FSLA urges businesses of every type and size to prepare, sharing the following tips:
- Like homeowners, businesses must work to mitigate damage, and have a plan — for business owners, many with networks of employees, it is critical to develop a disaster preparedness plan and to urge families to do the same.
- Quite often, depending on their grid location, businesses may not be on the high priority list to have power restored. All businesses need to make sure their files are backed up. FSLA urges businesses to make sure their backups can also be restored. If information is stored in the cloud, practice how to access this info from a remote location.
- If you can obtain a generator, have it ready to go with plenty of fuel. You will need to have multiple large, heavy-gauge extension cords to spread throughout the office to run your computers. Make sure extension cords are long enough to get where they need to go.
- Do NOT run a computer through a generator. Computers need to run through a battery backup that is running through the generator. This acts as a regulator and will prevent surge issued on your hardware and software.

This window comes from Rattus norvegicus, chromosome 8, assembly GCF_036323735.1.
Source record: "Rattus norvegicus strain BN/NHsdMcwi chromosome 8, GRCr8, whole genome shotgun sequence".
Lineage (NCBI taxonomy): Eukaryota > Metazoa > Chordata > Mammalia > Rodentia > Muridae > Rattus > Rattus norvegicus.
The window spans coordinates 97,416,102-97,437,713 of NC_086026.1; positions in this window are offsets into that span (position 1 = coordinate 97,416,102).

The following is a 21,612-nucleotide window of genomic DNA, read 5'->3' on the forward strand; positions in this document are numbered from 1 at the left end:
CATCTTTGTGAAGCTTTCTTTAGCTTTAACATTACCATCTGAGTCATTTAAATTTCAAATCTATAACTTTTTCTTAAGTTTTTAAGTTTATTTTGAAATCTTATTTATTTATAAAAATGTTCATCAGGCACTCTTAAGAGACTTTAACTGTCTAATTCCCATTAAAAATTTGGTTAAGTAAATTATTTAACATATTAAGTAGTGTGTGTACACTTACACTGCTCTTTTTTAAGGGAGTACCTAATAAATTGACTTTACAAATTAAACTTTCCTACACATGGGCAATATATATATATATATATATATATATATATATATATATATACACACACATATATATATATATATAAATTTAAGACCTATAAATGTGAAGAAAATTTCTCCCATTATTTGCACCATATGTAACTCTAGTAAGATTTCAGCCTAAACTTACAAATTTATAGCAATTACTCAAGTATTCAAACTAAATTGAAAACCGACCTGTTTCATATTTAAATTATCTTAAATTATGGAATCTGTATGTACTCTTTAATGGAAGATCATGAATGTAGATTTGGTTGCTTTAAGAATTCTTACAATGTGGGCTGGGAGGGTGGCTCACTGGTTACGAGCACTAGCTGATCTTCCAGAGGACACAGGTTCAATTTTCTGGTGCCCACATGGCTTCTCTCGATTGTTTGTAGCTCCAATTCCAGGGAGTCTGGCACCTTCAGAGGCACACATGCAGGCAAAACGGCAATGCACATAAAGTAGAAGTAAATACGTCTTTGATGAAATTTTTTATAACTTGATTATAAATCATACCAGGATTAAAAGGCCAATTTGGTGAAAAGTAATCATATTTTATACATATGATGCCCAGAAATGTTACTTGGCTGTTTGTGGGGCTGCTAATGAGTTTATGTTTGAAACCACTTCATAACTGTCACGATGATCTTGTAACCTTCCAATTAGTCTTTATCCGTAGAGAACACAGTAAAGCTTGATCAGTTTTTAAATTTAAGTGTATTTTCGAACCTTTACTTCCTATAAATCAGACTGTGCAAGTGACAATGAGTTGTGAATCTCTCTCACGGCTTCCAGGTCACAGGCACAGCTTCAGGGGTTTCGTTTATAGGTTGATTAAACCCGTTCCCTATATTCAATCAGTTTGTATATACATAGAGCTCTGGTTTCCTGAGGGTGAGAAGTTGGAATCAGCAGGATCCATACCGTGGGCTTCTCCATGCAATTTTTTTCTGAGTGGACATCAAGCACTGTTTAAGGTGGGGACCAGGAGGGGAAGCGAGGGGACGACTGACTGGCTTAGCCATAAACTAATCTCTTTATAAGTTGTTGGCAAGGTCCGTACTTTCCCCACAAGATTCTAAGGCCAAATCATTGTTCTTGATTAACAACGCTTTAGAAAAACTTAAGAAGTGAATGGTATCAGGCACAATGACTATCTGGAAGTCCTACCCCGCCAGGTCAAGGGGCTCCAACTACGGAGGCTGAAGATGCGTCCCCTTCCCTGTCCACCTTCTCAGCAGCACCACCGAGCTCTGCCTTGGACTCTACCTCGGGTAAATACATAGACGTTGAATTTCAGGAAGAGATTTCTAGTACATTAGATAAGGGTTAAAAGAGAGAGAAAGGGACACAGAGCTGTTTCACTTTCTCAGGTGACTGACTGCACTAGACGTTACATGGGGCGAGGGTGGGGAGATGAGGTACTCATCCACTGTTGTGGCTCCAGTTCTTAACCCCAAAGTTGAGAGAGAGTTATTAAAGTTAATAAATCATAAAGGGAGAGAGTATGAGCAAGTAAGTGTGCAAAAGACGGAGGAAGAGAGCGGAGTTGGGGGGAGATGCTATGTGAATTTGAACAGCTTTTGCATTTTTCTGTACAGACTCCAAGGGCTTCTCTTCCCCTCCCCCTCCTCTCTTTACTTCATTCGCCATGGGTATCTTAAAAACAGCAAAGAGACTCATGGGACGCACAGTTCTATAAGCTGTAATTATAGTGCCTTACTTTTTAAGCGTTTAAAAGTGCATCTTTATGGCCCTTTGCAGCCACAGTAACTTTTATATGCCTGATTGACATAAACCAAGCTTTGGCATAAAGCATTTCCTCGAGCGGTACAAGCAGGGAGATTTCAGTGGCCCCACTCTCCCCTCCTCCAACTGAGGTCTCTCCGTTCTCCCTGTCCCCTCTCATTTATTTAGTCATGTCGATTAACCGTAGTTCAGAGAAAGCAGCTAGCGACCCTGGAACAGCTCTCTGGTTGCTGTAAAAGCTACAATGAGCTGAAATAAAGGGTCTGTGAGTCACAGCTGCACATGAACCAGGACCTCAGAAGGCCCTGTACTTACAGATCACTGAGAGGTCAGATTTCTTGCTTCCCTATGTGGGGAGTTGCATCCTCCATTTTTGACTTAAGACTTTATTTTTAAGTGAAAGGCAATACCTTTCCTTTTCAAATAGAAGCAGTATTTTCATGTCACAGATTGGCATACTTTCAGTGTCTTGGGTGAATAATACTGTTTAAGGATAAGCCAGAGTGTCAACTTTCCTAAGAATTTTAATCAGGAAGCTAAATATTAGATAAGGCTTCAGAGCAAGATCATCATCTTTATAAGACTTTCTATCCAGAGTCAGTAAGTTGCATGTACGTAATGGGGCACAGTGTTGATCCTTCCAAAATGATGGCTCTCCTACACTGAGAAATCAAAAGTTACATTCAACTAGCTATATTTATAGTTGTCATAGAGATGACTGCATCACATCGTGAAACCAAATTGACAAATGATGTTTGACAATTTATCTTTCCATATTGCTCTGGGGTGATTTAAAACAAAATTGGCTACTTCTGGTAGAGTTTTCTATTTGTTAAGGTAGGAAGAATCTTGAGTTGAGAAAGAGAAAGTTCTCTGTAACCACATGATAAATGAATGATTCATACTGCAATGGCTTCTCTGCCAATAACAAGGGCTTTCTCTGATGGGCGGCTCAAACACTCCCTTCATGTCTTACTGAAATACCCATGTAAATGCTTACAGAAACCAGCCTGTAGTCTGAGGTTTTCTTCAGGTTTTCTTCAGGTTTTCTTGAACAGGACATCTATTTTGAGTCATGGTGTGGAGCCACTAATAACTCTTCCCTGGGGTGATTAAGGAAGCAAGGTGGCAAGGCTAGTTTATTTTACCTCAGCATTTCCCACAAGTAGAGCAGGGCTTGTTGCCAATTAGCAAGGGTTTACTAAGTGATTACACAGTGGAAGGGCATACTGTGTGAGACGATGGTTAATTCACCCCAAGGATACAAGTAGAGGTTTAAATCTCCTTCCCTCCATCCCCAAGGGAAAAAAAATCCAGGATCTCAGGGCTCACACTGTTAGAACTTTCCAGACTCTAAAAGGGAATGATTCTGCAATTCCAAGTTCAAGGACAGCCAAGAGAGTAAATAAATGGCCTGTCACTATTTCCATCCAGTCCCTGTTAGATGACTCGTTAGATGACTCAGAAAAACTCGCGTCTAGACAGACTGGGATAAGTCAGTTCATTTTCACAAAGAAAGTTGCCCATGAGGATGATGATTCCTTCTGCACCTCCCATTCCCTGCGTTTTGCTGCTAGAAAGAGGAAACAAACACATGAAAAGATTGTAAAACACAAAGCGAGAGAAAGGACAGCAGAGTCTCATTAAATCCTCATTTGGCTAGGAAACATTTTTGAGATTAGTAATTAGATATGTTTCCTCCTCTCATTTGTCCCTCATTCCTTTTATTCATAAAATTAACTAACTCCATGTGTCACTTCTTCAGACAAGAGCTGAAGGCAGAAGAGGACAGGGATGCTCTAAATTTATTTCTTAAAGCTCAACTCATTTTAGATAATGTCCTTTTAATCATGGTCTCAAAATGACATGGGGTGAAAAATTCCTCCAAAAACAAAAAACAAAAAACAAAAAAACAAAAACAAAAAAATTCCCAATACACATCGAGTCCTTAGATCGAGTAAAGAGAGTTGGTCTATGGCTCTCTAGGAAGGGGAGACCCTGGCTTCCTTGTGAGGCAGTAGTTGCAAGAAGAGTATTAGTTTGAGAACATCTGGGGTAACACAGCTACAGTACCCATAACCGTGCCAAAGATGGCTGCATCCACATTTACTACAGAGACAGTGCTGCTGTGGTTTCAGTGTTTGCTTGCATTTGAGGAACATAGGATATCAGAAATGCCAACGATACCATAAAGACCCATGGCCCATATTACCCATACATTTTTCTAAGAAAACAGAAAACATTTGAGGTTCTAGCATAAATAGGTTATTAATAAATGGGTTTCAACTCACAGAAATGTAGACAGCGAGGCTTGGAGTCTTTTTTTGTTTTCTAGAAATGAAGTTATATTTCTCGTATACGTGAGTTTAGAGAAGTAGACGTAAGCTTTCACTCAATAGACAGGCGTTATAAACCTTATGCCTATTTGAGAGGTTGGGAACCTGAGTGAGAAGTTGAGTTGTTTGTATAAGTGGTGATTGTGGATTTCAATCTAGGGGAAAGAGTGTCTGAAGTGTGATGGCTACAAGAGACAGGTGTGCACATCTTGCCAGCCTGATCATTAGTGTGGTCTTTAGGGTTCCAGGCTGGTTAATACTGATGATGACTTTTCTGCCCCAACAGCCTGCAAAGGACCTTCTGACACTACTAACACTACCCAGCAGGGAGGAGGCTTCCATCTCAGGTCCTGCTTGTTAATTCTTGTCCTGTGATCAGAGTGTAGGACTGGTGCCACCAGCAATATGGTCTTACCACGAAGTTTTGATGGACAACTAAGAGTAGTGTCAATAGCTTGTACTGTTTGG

- Keep provisions at the office like water and snacks.
- Before you leave your office, pick up all electronics from the floor and move them away from windows. Cover them with plastic in case the roof leaks. If you are in an area that floods, sand bags in front of the doorways may also be helpful.
- Toilets might not flush, so know where you can get water to make them flush – this may be a pool or a lake. Keep a large bucket around for the water. Have hand sanitizer to prevent the spread of bacteria.
- If you have social media and access to your website, make sure your customers have an alternative way to contact you, as quite often cell phones will be down. If you have other locations, pre-transfer your phones to that location prior to the storm.
- It is also important that you have several ways to contact your staff after the storm. Have a plan to make sure you can communicate and check on your team.
- Be prepared to operate from another location, and if you are a service business, consider how you would operate from your parking lot if your building is not able to be used.
- After a storm, be patient and compassionate, as everyone will be under great stress. Some employees and customers may have lost everything. Do what you can to help them get to the next day and get to the other side.
For more resources for businesses, visit myfsla.com/hurricanes.
The Florida Surplus Lines Association (FSLA) is an association representing excess and surplus lines agency member firms and associate members in Florida. Over the past 50 years, FSLA has promoted the regulatory and legislative interests of FSLA members and the Florida surplus lines industry, with a focus on supporting opportunities and insuring risks throughout Florida. The Florida Surplus Lines Association (FSLA) serves as a voice and a resource for its members and is consistently recognized for being one of the most active in the nation, ranking among the top three surplus lines associations in the country. Learn more at myFSLA.com.